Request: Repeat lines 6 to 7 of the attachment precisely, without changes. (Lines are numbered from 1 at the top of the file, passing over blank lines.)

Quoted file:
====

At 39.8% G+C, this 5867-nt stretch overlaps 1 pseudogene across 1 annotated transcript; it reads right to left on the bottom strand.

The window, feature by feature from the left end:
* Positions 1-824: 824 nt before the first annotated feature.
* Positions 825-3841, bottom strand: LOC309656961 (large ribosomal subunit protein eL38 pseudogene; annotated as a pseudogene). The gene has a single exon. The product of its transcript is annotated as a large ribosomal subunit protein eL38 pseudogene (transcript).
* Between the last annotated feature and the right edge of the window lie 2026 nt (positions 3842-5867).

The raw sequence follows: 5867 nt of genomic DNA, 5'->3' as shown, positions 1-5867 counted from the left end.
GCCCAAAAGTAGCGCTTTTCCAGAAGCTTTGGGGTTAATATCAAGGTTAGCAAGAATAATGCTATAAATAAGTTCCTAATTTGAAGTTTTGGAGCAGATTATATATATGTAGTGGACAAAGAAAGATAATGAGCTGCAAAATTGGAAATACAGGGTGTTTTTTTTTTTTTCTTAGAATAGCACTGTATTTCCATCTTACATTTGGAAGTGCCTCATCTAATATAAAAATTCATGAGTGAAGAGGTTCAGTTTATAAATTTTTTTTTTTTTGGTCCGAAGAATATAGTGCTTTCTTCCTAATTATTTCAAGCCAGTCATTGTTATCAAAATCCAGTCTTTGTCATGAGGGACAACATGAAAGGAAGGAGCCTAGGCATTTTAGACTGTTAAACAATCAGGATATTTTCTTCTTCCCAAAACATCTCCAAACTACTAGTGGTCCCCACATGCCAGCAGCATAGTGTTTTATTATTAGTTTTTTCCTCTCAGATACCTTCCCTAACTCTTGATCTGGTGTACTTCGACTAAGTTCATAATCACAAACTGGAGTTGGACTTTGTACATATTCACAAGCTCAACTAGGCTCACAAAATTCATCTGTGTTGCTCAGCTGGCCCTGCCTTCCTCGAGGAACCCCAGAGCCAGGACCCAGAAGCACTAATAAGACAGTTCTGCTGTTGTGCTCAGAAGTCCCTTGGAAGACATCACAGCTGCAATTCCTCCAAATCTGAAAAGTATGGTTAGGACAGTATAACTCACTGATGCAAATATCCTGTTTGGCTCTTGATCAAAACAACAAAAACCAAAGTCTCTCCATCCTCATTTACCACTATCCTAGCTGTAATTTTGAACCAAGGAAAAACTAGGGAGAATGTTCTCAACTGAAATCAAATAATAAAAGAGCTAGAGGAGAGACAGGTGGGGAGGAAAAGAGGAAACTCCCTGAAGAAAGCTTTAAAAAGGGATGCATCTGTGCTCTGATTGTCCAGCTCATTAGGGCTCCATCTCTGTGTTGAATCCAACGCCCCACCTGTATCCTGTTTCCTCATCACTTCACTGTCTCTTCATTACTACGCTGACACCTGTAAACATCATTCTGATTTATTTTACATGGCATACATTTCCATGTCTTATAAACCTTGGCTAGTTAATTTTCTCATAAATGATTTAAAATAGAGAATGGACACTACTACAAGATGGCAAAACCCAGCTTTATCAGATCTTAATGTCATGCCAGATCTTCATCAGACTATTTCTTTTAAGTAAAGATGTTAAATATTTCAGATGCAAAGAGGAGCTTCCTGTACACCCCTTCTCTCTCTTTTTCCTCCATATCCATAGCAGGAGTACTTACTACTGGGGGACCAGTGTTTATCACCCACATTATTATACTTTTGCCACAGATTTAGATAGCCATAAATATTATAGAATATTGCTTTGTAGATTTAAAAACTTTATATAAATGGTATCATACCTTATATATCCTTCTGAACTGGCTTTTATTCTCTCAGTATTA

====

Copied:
The raw sequence follows: 5867 nt of genomic DNA, 5'->3' as shown, positions 1-5867 counted from the left end.
GCCCAAAAGTAGCGCTTTTCCAGAAGCTTTGGGGTTAATATCAAGGTTAGCAAGAATAATGCTATAAATAAGTTCCTAATTTGAAGTTTTGGAGCAGATTATATATATGTAGTGGACAAAGAAAGATAATGAGCTGCAAAATTGGAAATACAGGGTGTTTTTTTTTTTTTCTTAGAATAGCACTGTATTTCCATCTTACATTTGGAAGTGCCTCATCTAATATAAAAATTCATGAGTGAAGAGGTTCAGTTTATAAATTTTTTTTTTTTTGGTCCGAAGAATATAGTGCTTTCTTCCTAATTATTTCAAGCCAGTCATTGTTATCAAAATCCAGTCTTTGTCATGAGGGACAACATGAAAGGAAGGAGCCTAGGCATTTTAGACTGTTAAACAATCAGGATATTTTCTTCTTCCCAAAACATCTCCAAACTACTAGTGGTCCCCACATGCCAGCAGCATAGTGTTTTATTATTAGTTTTTTCCTCTCAGATACCTTCCCTAACTCTTGATCTGGTGTACTTCGACTAAGTTCATAATCACAAACTGGAGTTGGACTTTGTACATATTCACAAGCTCAACTAGGCTCACAAAATTCATCTGTGTTGCTCAGCTGGCCCTGCCTTCCTCGAGGAACCCCAGAGCCAGGACCCAGAAGCACTAATAAGACAGTTCTGCTGTTGTGCTCAGAAGTCCCTTGGAAGACATCACAGCTGCAATTCCTCCAAATCTGAAAAGTATGGTTAGGACAGTATAACTCACTGATGCAAATATCCTGTTTGGCTCTTGATCAAAACAACAAAAACCAAAGTCTCTCCATCCTCATTTACCACTATCCTAGCTGTAATTTTGAACCAAGGAAAAACTAGGGAGAATGTTCTCAACTGAAATCAAATAATAAAAGAGCTAGAGGAGAGACAGGTGGGGAGGAAAAGAGGAAACTCCCTGAAGAAAGCTTTAAAAAGGGATGCATCTGTGCTCTGATTGTCCAGCTCATTAGGGCTCCATCTCTGTGTTGAATCCAACGCCCCACCTGTATCCTGTTTCCTCATCACTTCACTGTCTCTTCATTACTACGCTGACACCTGTAAACATCATTCTGATTTATTTTACATGGCATACATTTCCATGTCTTATAAACCTTGGCTAGTTAATTTTCTCATAAATGATTTAAAATAGAGAATGGACACTACTACAAGATGGCAAAACCCAGCTTTATCAGATCTTAATGTCATGCCAGATCTTCATCAGACTATTTCTTTTAAGTAAAGATGTTAAATATTTCAGATGCAAAGAGGAGCTTCCTGTACACCCCTTCTCTCTCTTTTTCCTCCATATCCATAGCAGGAGTACTTACTACTGGGGGACCAGTGTTTATCACCCACATTATTATACTTTTGCCACAGATTTAGATAGCCATAAATATTATAGAATATTGCTTTGTAGATTTAAAAACTTTATATAAATGGTATCATACCTTATATATCCTTCTGAACTGGCTTTTATTCTCTCAGTATTA